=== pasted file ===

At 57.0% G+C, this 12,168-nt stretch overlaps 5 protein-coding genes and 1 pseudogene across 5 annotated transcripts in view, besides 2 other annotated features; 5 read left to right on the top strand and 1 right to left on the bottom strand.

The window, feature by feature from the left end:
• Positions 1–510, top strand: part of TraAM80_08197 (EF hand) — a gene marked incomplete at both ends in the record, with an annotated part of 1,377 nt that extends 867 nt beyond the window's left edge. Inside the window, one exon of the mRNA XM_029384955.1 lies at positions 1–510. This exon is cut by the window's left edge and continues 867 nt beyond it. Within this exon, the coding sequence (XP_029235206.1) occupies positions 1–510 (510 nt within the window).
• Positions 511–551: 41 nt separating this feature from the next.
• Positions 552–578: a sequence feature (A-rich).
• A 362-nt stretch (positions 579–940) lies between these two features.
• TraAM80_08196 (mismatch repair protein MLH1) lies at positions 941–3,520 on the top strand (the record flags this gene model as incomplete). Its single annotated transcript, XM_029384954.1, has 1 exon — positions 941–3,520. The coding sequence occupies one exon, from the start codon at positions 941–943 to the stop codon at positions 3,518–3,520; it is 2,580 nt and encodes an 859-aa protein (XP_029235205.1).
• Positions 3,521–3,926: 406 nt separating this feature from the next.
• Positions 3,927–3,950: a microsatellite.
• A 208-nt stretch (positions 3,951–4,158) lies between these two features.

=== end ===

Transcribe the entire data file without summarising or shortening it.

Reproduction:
At 57.0% G+C, this 12,168-nt stretch overlaps 5 protein-coding genes and 1 pseudogene across 5 annotated transcripts in view, besides 2 other annotated features; 5 read left to right on the top strand and 1 right to left on the bottom strand.

The window, feature by feature from the left end:
• Positions 1–510, top strand: part of TraAM80_08197 (EF hand) — a gene marked incomplete at both ends in the record, with an annotated part of 1,377 nt that extends 867 nt beyond the window's left edge. Inside the window, one exon of the mRNA XM_029384955.1 lies at positions 1–510. This exon is cut by the window's left edge and continues 867 nt beyond it. Within this exon, the coding sequence (XP_029235206.1) occupies positions 1–510 (510 nt within the window).
• Positions 511–551: 41 nt separating this feature from the next.
• Positions 552–578: a sequence feature (A-rich).
• A 362-nt stretch (positions 579–940) lies between these two features.
• TraAM80_08196 (mismatch repair protein MLH1) lies at positions 941–3,520 on the top strand (the record flags this gene model as incomplete). Its single annotated transcript, XM_029384954.1, has 1 exon — positions 941–3,520. The coding sequence occupies one exon, from the start codon at positions 941–943 to the stop codon at positions 3,518–3,520; it is 2,580 nt and encodes an 859-aa protein (XP_029235205.1).
• Positions 3,521–3,926: 406 nt separating this feature from the next.
• Positions 3,927–3,950: a microsatellite.
• A 208-nt stretch (positions 3,951–4,158) lies between these two features.